Next time I’ll try

One thing that remained frustrating during the execution of this project was that since each student had their own presentation document to work on across multiple days, I ended up having to create and assign a different Google Classroom “assignment” for each student (assigned only to them) for each day. This was possible because it was a small group, but it would be impossible to do with more students. If doing this project or a similar project again, I would troubleshoot this by creating one Biography Project “assignment” each day, but instead of linking to the student presentation directly and needing a separate one for each student, I would link to a folder with each student’s assignment inside it. The students would then know to open the folder, click on their own assignment from that folder, and complete their work from there. Then I wouldn’t have the logistical nightmare (the Google Classroom logistical struggle is real, y’all) of having six “assignments” to create every day for this single project (on top of other daily assignments).

My big picture takeaways

Finding ways to make virtual accommodations work for students is not only possible, it’s essential! It’s too easy for educators to assume their students (especially students with exceptionalities) will not be able to do something during distance learning because they don’t have the exact supports that are used during in-person learning. But the reality is that it’s our most important work, as educators, to figure out a way to find, build up, and teach students how to use virtual accommodations. It’s been a privilege to work with so many awesome educators to figure out, troubleshoot, and innovate different ways to make sure this happens in my school and beyond, so that all students get access to the high-quality education they deserve.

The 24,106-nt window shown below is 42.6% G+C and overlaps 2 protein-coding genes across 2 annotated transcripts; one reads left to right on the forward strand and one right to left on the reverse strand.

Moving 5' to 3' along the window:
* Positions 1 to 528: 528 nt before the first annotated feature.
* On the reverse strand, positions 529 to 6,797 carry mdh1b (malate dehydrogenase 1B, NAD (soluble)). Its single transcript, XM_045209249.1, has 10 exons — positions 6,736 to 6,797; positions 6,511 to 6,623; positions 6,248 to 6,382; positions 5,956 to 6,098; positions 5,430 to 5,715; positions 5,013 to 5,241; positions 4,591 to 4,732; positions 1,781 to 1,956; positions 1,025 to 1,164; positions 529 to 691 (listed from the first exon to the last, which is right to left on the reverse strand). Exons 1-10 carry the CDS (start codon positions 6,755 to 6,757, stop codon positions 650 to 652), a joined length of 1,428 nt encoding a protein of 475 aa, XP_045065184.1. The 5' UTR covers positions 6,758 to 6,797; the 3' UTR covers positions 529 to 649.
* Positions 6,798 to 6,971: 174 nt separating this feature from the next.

About the Author

Alison Forger is a special education teacher at Success @ Thurgood Marshall School in New Orleans. She has a passion for juvenile justice, youth social-emotional and arts empowerment, and working with young people using a strengths-based model. She also loves plants, good books, Taco Tuesday, and going to the movies. She has a BA in justice and peace studies and English from Georgetown University. Beginning in fall of 2020, she’ll be pursuing her master’s in social work at Howard University with a focus on juvenile justice.